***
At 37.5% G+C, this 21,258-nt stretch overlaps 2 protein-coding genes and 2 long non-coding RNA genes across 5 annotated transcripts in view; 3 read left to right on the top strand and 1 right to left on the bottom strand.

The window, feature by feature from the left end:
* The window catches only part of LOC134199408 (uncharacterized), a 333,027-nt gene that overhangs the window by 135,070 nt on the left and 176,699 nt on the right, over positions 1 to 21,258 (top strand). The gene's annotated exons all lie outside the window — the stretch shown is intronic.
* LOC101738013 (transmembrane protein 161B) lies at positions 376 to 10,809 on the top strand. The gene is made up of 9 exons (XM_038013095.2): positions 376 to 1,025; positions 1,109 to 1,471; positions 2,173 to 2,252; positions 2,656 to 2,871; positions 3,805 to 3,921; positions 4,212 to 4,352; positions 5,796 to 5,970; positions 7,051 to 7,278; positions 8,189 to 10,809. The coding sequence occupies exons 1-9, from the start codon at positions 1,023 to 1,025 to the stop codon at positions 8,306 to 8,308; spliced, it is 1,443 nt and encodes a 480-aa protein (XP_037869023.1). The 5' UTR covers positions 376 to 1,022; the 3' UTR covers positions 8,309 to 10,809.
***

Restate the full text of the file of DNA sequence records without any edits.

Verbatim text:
At 37.5% G+C, this 21,258-nt stretch overlaps 2 protein-coding genes and 2 long non-coding RNA genes across 5 annotated transcripts in view; 3 read left to right on the top strand and 1 right to left on the bottom strand.

The window, feature by feature from the left end:
* The window catches only part of LOC134199408 (uncharacterized), a 333,027-nt gene that overhangs the window by 135,070 nt on the left and 176,699 nt on the right, over positions 1 to 21,258 (top strand). The gene's annotated exons all lie outside the window — the stretch shown is intronic.
* LOC101738013 (transmembrane protein 161B) lies at positions 376 to 10,809 on the top strand. The gene is made up of 9 exons (XM_038013095.2): positions 376 to 1,025; positions 1,109 to 1,471; positions 2,173 to 2,252; positions 2,656 to 2,871; positions 3,805 to 3,921; positions 4,212 to 4,352; positions 5,796 to 5,970; positions 7,051 to 7,278; positions 8,189 to 10,809. The coding sequence occupies exons 1-9, from the start codon at positions 1,023 to 1,025 to the stop codon at positions 8,306 to 8,308; spliced, it is 1,443 nt and encodes a 480-aa protein (XP_037869023.1). The 5' UTR covers positions 376 to 1,022; the 3' UTR covers positions 8,309 to 10,809.